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Hot times in the intensive care unit


Fever is a common occurrence in the intensive care unit, and pharmacologic approaches are limited, particularly in patients unable to tolerate enteral medications. Although a study by Morris and colleagues in the previous issue of Critical Care suggests that intravenous ibuprofen is safe and effective in critically ill patients, the study is small and the drug was given over only a 24-hour period. Additional studies will need to be performed to demonstrate the safety and efficacy of intravenous ibuprofen in critically ill patients.

Fever in the context of critical illness is a frequent occurrence and can raise the concern that an infection or other inflammatory process, such as pancreatitis, is present. In this situation, the evaluative process for the cause of fever may result in important modifications in treatment, including initiation or alteration in antimicrobial therapy. Fevers can also be a manifestation of drug reactions, prompting the discontinuation of suspected agents. However, in many cases, fever in a critically ill patient is not associated with a treatable etiology and is considered simply a symptom that accompanies the organ dysfunction that brought the patient to the intensive care unit (ICU).

The optimal approach to fever in the ICU has not been resolved. While reducing fever can improve patient comfort, decrease the risk of febrile seizures in the predisposed patient, and lower metabolic rate, it remains unclear whether antipyretics actually affect patient outcome in clinically meaningful ways. Nevertheless, the use of acetaminophen (paracetamol), ibuprofen, and other oral agents remains a common practice in both outpatient and inpatient settings. However, there are limited options available for lowering temperature in critically ill patients in whom the enteral route cannot be used. External cooling measures have only modest effects, especially if there is peripheral vasoconstriction, and the use of invasive techniques, including chilled intravenous fluids and peritoneal or extracorporeal cooling measures, is generally not indicated for the modest hyperthermia commonly present in the ICU.

In the previous issue of Critical Care, a clinical trial reported by Morris and colleagues [1] shows that intravenous ibuprofen is more effective than placebo in lowering temperature to less than 101°C in both critically ill and non-critically ill patients. Although there did not appear to be an increased incidence of adverse events in the patients who received intravenous ibuprofen, this study was small, with just 53 critically ill patients, and specifically excluded groups of patients commonly seen in the ICU, such as those immediately post-surgery, those with creatinine of greater than 3 mg/dL, or those receiving dialysis or corticosteroid therapy. Therefore, claims of safety for the use of intravenous ibuprofen in critically ill patients need to be well established with larger studies before such therapy can be considered for routine use.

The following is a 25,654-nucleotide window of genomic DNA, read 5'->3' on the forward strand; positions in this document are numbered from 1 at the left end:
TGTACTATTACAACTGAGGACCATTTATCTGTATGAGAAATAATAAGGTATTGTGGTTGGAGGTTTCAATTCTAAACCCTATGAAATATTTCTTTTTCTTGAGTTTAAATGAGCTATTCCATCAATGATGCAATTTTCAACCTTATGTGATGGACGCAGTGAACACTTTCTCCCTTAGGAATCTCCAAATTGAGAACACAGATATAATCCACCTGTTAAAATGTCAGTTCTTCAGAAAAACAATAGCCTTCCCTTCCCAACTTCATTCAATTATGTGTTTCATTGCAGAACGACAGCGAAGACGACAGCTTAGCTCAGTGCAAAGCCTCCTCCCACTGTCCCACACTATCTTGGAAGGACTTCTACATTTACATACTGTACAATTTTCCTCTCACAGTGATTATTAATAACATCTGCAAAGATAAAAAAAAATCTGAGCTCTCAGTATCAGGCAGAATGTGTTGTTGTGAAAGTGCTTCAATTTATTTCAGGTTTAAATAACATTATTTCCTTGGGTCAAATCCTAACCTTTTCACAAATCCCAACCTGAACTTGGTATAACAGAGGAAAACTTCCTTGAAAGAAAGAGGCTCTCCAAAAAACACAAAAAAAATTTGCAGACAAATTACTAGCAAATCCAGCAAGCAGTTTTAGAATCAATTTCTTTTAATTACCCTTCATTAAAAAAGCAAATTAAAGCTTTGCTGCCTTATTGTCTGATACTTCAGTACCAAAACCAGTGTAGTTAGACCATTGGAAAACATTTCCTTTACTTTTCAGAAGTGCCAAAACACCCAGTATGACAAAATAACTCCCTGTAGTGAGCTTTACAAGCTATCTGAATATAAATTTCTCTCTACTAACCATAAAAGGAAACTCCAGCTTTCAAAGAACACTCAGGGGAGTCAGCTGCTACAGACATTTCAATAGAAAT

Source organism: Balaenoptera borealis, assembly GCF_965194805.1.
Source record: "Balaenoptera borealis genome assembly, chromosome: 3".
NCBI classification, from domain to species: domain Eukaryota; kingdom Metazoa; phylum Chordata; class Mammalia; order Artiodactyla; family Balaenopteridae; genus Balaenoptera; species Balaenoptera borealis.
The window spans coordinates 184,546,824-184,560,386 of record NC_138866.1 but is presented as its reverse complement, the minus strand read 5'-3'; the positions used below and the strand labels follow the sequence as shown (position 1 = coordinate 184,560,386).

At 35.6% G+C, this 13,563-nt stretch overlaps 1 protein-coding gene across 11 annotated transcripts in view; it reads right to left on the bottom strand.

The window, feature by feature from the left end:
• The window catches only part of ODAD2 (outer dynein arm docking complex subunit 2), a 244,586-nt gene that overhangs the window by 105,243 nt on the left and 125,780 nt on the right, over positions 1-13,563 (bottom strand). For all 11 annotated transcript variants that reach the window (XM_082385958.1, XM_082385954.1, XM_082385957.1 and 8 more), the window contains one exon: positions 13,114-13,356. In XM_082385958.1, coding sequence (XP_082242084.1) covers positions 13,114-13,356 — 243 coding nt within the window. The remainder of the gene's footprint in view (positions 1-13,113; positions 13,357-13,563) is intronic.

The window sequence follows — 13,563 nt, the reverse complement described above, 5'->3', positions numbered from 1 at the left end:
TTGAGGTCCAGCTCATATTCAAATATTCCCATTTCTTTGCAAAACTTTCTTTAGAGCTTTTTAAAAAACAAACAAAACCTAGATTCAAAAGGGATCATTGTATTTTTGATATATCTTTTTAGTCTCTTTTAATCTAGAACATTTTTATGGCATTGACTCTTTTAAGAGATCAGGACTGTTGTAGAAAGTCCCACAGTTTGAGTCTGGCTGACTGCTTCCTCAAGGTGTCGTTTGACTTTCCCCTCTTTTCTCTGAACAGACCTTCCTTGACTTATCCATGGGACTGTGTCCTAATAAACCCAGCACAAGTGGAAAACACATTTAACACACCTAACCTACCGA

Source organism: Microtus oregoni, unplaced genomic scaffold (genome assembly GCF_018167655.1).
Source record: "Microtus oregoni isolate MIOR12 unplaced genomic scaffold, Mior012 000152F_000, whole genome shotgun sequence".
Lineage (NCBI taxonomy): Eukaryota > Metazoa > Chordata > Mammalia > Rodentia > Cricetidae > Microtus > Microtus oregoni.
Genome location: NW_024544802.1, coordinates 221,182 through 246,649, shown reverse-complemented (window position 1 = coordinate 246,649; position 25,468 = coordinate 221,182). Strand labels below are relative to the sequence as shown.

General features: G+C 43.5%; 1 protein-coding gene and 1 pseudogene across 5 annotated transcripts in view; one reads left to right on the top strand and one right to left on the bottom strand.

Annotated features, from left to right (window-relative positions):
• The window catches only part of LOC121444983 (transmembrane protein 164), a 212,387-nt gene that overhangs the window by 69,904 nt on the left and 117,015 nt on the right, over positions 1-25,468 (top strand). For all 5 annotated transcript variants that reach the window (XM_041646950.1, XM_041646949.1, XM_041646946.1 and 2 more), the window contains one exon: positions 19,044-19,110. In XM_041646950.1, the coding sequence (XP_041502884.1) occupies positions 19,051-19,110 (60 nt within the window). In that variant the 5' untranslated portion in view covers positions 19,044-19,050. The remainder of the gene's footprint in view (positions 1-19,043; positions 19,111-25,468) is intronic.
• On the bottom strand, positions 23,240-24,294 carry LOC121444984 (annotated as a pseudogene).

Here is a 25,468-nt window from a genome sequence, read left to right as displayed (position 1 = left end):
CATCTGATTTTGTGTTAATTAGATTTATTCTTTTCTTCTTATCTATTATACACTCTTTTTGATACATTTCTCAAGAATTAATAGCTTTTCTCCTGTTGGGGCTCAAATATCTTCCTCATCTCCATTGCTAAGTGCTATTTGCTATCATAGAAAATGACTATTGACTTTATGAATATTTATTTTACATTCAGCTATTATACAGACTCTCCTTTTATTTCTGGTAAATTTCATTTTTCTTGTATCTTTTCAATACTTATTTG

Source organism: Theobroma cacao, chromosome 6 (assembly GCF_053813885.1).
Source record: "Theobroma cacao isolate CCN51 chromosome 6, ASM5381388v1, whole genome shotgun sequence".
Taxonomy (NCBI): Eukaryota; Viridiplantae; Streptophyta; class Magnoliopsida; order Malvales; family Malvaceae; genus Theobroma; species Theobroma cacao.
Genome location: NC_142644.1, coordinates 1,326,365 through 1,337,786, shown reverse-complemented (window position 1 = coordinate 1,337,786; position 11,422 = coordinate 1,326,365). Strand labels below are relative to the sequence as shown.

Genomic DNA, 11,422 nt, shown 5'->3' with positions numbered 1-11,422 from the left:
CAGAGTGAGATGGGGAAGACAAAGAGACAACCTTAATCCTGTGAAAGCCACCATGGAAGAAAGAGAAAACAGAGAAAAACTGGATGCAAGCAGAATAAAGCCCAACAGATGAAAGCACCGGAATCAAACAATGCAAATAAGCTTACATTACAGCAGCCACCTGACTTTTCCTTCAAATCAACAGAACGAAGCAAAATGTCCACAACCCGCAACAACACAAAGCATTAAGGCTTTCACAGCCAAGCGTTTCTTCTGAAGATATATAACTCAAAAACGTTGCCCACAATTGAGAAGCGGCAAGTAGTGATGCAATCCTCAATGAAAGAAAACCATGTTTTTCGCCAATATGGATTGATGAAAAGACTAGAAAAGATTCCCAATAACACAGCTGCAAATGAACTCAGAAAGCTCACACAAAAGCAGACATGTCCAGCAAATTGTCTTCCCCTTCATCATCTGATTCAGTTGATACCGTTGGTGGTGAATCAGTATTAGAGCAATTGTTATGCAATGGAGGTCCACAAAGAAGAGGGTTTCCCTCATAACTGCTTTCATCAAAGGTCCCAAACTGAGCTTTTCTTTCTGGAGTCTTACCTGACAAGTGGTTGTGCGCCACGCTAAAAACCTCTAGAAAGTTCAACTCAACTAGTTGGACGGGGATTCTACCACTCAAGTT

Concerns about the use of intravenous ibuprofen in the ICU are further magnified by the lack of any suggestion of clinical benefit with such therapy. Although a study by Bernard and colleagues [2] showed that intravenous ibuprofen was effective in diminishing the severity of hyperthermia in patients with acute lung injury, there did not appear to be any beneficial effects on survival or other meaningful clinical outcomes.

The safety concerns with the use of ibuprofen in critically ill patients should not be underestimated. Even in healthy patients, ibuprofen and similar nonsteroidal anti-inflammatory agents are associated with renal dysfunction, particularly in patients with baseline evidence of renal compromise [3]. Owing to renal hypoperfusion associated with sepsis, hypovolemia, or diminished cardiac output or in response to nephrotoxic drugs, such as aminoglycosides, which are frequently used in critically ill patients, acute kidney insufficiency is a common occurrence in the ICU. In the study by Morris and colleagues [1], intravenous ibuprofen was administered over only a 24-hour period. As fever is often a persistent problem in critically ill patients, occurring over many days, the potential use of intravenous ibuprofen is unlikely to be limited to only 24 hours. Although the present study appears to show that a very limited exposure to intravenous ibuprofen in patients without evidence of significant renal dysfunction is not associated with significant harm, we really need to be assured of the safety of this intervention over a more prolonged period and in more typical ICU populations before its routine use can be considered.

The question of whether we should be treating fever at all remains. Although there may be some reason to believe that massive and prolonged hyperpyrexia is harmful, there is little evidence that the more modest fevers commonly seen in ICU patients affect their clinical outcomes. Until we have such data, there seems to be little use in treating fever at all, especially as the development of fever may provide an important clue alerting us to the need for modifying therapy for pathophysiologic processes, such as a new infection, that really can determine the outcome for a patient.



intensive care unit.


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Correspondence to Edward Abraham.

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Abraham, E. Hot times in the intensive care unit. Crit Care 14, 178 (2010).

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  • Intensive Care Unit
  • Ibuprofen
  • Intensive Care Unit Patient
  • Febrile Seizure
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